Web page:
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UN report cites Chinese dams as threat to Mekong

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China's plans to build a series of eight dams on the upper reaches of the Mekong River have come under criticism by the United Nations, which released a report last week stating that the Chinese plan "may pose the single greatest threat to the river".

The Mekong River – known in China as the Lancang River – is a source of food and livelihood for the 65 million people living in the river basin in Yunnan, Laos, Myanmar, Thailand, Vietnam and Cambodia.

The river's water quality has deteriorated in recent years, but according to the UN report, it has not yet reached "alarming levels". However, China's dams would likely lead to "changes in river flow volume and timing, water quality deterioration and loss of biodiversity." The area's wealth of biodiversity recently received global attention with the discovery of 1,000 new species of animals and plants in the region.

Ma Zhouxu, spokesman for China's Foreign Ministry, told reporters last week that the Chinese government is equally focused on the Mekong's development and protection.

China is not the only country with big dam plans for the river – Laos is planning 23 dams on the Mekong and tributaries of the river to be finished before 2011. Vietnam and Cambodia also have plans to build new dams on the river.

The Greater Mekong Subregion (GMS), which includes Yunnan and Guangxi plus the five countries through which the Mekong flows, is experiencing rapid development and economic and industrial expansion.

This dynamism will increase pressure on the river, but according to Mukand S Babel, one of the authors of the UN report, "The Mekong is in good condition at this time and can take more pressure such as irrigation development or industrial development."

The report did note that river basins along the Mekong including Tonle Sap in Cambodia, Nam Khan in Laos and Sekong-Sesan Srepok in Vietnam and Cambodia are in danger from increasing water demand and development and called for coordinated planning by the region's governments to deal with existing and future problems before they get out of hand.

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11 years since Chris Horton's piece on China's plan to construct eight dams, a recent study by the US government funded research & consulting company Eyes on Earth Inc. reported that "according to satellite data 11 Chinese dams held back water at a time when China had higher-than-average levels - while levels downstream were at their lowest in over 50 years."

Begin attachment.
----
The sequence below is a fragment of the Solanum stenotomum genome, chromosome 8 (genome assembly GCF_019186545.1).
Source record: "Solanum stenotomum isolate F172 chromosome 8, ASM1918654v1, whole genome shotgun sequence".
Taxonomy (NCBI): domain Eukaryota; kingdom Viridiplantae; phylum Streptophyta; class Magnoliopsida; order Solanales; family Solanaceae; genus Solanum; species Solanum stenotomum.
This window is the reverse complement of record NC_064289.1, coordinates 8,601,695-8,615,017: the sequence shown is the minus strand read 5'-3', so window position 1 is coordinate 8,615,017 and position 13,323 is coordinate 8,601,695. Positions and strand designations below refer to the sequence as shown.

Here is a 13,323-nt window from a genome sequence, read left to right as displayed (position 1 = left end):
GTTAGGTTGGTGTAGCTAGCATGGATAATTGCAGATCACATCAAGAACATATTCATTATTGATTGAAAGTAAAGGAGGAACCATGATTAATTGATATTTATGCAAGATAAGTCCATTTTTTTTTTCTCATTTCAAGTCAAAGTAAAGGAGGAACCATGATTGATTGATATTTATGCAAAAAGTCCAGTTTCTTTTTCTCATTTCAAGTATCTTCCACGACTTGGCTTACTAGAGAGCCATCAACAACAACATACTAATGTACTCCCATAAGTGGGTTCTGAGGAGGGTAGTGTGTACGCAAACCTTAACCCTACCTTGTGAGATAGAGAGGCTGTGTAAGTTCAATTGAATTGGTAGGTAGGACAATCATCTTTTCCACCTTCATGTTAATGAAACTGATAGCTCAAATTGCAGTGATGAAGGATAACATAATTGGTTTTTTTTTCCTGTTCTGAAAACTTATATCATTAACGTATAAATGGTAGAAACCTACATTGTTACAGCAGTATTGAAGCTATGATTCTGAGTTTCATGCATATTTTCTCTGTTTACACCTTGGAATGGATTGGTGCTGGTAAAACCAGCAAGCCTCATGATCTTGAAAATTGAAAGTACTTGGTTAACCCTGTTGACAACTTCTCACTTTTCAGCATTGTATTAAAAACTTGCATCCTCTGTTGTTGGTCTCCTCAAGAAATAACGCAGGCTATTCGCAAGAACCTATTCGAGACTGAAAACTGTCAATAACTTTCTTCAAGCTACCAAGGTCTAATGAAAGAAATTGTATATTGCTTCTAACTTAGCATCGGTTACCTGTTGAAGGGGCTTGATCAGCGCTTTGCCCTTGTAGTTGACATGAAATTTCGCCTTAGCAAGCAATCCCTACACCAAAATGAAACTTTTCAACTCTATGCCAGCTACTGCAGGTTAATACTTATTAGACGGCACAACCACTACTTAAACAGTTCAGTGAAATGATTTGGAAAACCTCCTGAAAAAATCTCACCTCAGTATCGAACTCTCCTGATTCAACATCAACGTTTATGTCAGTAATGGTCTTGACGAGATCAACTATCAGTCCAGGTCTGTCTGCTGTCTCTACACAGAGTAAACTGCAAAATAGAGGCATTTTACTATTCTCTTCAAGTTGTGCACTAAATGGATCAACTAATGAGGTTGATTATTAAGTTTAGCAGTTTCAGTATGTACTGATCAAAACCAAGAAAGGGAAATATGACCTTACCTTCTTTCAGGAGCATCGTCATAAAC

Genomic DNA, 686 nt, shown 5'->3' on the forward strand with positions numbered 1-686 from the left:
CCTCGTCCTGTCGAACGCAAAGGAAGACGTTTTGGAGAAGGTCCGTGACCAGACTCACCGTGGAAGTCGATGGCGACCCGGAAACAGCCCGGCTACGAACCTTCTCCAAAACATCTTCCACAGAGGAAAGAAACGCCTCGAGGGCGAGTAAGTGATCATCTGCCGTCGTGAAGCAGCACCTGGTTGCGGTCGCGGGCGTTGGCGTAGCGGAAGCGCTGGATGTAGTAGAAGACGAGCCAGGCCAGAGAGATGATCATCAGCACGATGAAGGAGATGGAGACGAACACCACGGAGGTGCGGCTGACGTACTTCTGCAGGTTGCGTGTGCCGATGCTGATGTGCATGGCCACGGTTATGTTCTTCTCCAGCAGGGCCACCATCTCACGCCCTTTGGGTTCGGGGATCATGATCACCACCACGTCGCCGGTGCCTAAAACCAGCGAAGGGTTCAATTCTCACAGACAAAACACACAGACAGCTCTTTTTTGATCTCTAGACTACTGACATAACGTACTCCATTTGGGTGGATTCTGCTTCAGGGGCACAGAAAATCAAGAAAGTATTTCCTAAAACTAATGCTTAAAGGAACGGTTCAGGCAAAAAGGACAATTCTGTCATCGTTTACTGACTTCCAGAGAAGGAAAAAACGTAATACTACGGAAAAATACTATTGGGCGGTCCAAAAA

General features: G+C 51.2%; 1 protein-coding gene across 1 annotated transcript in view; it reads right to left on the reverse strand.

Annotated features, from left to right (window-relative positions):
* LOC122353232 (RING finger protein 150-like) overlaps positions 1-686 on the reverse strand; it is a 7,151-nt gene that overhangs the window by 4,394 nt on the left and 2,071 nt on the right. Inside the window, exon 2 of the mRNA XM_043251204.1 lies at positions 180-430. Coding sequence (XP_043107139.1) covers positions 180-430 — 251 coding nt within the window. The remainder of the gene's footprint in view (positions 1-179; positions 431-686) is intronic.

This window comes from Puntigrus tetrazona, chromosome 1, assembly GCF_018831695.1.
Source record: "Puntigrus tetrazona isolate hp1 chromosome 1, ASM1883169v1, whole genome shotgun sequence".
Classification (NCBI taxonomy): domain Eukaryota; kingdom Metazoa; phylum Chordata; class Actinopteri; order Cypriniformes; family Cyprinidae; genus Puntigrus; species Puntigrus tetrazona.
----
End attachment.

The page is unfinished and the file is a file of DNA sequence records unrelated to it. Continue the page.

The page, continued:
As previously mentioned by Chris, SE Asian nations like Vietnam, Cambodia, and Laos had own plans to build dams along the Mekong and tributaries. All were competing for pieces of the pie, despite potential biodiversity fallout. So it doesn't come as surprise the inter-governmental body of The Mekong River Commission (which consists of Laos, Cambodia, Vietnam, and Thailand) responded that the above-mentioned study conducted by Eyes on Earth Inc. "did not prove that the withholding of water caused the drought" in the lower Mekong basin.

The Chinese government argues low rainfall during last year's monsoon season on China's portion of the river. The ministry said "Yunnan province saw serious drought last year and reservoir volumes at China's dams on the river fell to their historically lowest levels."

While US based "satellite measurements of 'surface wetness' in China's Yunnan province, through which the Upper Mekong flows, suggest the region in 2019 actually had slightly above-average combined rainfall and snowmelt during the May to October wet season."


Who's telling the truth? Difficult to know fore sure these days as the US and China jostle for hegemonic control for global influence on all foreseeable fronts. From WHO/pandemics, 5G technology of Huawei, South China Sea, to the Mekong.

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